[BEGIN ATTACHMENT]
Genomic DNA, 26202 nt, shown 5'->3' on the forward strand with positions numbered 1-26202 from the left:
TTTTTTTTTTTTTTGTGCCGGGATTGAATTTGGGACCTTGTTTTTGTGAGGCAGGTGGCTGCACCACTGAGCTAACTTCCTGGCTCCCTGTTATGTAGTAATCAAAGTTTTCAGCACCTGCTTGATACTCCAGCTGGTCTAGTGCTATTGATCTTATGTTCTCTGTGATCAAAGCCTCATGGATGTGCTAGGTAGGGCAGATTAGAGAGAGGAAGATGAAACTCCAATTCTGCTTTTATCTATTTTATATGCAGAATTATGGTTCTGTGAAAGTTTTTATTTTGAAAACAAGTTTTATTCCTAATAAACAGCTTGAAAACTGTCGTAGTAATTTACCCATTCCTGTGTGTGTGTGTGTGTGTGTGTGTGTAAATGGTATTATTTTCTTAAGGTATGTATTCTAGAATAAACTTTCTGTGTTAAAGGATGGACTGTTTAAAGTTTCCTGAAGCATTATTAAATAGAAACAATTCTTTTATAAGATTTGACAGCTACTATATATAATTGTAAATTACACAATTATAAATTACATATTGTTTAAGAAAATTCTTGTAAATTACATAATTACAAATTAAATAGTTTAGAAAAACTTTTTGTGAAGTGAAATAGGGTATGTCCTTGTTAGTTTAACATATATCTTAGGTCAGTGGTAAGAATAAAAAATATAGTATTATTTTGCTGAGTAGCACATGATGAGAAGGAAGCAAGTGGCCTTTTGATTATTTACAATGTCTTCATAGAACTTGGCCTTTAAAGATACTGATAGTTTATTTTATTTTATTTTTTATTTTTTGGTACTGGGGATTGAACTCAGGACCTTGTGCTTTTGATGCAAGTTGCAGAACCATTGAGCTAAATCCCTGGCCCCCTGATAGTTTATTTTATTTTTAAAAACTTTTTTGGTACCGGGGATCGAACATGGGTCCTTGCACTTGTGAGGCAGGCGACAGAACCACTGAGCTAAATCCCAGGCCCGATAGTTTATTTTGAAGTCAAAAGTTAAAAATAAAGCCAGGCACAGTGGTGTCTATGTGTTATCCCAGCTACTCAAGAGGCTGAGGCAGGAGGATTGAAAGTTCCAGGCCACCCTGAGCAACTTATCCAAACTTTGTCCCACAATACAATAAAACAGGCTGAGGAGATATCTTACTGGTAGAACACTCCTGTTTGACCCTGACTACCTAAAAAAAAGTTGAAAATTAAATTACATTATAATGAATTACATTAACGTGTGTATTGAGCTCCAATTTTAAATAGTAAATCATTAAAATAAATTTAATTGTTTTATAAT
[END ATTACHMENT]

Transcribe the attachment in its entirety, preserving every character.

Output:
Genomic DNA, 26202 nt, shown 5'->3' on the forward strand with positions numbered 1-26202 from the left:
TTTTTTTTTTTTTTGTGCCGGGATTGAATTTGGGACCTTGTTTTTGTGAGGCAGGTGGCTGCACCACTGAGCTAACTTCCTGGCTCCCTGTTATGTAGTAATCAAAGTTTTCAGCACCTGCTTGATACTCCAGCTGGTCTAGTGCTATTGATCTTATGTTCTCTGTGATCAAAGCCTCATGGATGTGCTAGGTAGGGCAGATTAGAGAGAGGAAGATGAAACTCCAATTCTGCTTTTATCTATTTTATATGCAGAATTATGGTTCTGTGAAAGTTTTTATTTTGAAAACAAGTTTTATTCCTAATAAACAGCTTGAAAACTGTCGTAGTAATTTACCCATTCCTGTGTGTGTGTGTGTGTGTGTGTGTGTAAATGGTATTATTTTCTTAAGGTATGTATTCTAGAATAAACTTTCTGTGTTAAAGGATGGACTGTTTAAAGTTTCCTGAAGCATTATTAAATAGAAACAATTCTTTTATAAGATTTGACAGCTACTATATATAATTGTAAATTACACAATTATAAATTACATATTGTTTAAGAAAATTCTTGTAAATTACATAATTACAAATTAAATAGTTTAGAAAAACTTTTTGTGAAGTGAAATAGGGTATGTCCTTGTTAGTTTAACATATATCTTAGGTCAGTGGTAAGAATAAAAAATATAGTATTATTTTGCTGAGTAGCACATGATGAGAAGGAAGCAAGTGGCCTTTTGATTATTTACAATGTCTTCATAGAACTTGGCCTTTAAAGATACTGATAGTTTATTTTATTTTATTTTTTATTTTTTGGTACTGGGGATTGAACTCAGGACCTTGTGCTTTTGATGCAAGTTGCAGAACCATTGAGCTAAATCCCTGGCCCCCTGATAGTTTATTTTATTTTTAAAAACTTTTTTGGTACCGGGGATCGAACATGGGTCCTTGCACTTGTGAGGCAGGCGACAGAACCACTGAGCTAAATCCCAGGCCCGATAGTTTATTTTGAAGTCAAAAGTTAAAAATAAAGCCAGGCACAGTGGTGTCTATGTGTTATCCCAGCTACTCAAGAGGCTGAGGCAGGAGGATTGAAAGTTCCAGGCCACCCTGAGCAACTTATCCAAACTTTGTCCCACAATACAATAAAACAGGCTGAGGAGATATCTTACTGGTAGAACACTCCTGTTTGACCCTGACTACCTAAAAAAAAGTTGAAAATTAAATTACATTATAATGAATTACATTAACGTGTGTATTGAGCTCCAATTTTAAATAGTAAATCATTAAAATAAATTTAATTGTTTTATAAT